Even as Hollywood celebrates an inclusive Oscar night, female and diverse candidates “are less likely to be hired, and when they do get jobs, often earn less” in film, TV and other creative fields, according to a Milken Insitute study of city employment data.
The characters who’ve survived so far in The Walking Dead comics have probably lived this long for a reason. Since Robert Kirkman’s black-and-white zombie comic started in 2003, quite a few prominent characters have been killed off in the zombie wasteland. The series is famous for some memorable death scenes. Season seven of the television series, which returns in less than two weeks, was even hyped up over the death of one character — a tease in the season six finale that polarized fans.
Kirkman says, at least in the comics, not to expect too many major deaths in the near future. Below, read what else he had to say about the fate of his characters and watch a promo for the second half of season seven of The Walking Dead.
Kirkman recently completed the Whisperer War storyline. The war left only one major character dead, which might’ve surprised a few fans. For Kirkman, killing off only one central figure was the logical choice to him. In issue #163, he explained why:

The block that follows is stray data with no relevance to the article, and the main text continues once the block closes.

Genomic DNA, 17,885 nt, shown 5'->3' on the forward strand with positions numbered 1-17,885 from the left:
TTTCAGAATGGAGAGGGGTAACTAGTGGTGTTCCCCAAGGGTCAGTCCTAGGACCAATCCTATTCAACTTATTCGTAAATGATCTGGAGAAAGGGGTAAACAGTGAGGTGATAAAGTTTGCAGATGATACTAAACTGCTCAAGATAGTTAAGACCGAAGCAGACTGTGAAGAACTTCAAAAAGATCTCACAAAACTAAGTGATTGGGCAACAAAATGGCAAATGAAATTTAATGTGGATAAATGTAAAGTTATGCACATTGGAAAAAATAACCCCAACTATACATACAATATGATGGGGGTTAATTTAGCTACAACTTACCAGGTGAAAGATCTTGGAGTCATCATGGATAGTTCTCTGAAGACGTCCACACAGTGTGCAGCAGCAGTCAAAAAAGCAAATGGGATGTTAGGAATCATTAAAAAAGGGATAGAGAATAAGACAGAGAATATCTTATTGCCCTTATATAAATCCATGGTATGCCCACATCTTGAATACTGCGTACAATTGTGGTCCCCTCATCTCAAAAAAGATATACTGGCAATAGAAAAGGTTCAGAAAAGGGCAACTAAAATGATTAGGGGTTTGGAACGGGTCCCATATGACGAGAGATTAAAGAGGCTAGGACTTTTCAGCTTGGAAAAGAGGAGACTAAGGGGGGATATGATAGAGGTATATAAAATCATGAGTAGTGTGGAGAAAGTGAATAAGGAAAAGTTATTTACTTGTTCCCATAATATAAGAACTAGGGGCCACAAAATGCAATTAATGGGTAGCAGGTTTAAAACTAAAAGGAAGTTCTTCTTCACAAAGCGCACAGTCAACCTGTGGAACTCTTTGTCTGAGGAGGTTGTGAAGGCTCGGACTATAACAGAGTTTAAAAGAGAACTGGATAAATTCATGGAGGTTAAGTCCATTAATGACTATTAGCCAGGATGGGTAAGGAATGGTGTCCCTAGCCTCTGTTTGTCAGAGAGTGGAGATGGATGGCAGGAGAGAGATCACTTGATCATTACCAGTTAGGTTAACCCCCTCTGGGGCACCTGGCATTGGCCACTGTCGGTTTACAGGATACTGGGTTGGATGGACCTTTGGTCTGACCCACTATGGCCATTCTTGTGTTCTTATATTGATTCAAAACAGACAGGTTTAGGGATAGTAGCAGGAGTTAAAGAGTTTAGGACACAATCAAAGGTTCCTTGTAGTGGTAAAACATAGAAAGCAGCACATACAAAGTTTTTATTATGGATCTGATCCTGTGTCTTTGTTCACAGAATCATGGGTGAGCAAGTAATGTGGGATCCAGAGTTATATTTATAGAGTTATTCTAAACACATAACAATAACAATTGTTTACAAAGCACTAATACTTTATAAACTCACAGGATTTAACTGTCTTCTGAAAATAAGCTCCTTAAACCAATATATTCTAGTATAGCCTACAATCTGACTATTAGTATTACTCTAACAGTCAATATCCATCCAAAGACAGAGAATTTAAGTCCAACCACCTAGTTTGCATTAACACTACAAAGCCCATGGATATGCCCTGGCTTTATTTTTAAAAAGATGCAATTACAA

In my opinion, there should be less death in the book now, much less, because the careless people, the scared people, the people learning how to live in this world are already dead. This is the cream of the crop, so to speak. So, yes, there can be a conflict like the Whisperer War, and there can be very little death. You think Michonne is going to just let herself get bitten by a zombie or stabbed by a Whisperer at this point? It wouldn’t be believable! Rick, Andrea, Carl, Jesus, Dwight, Negan, Maggie, these people are tempered steel! That’s not to say they’re invulnerable, or ‘safe’ now but it would take a lot to kill them.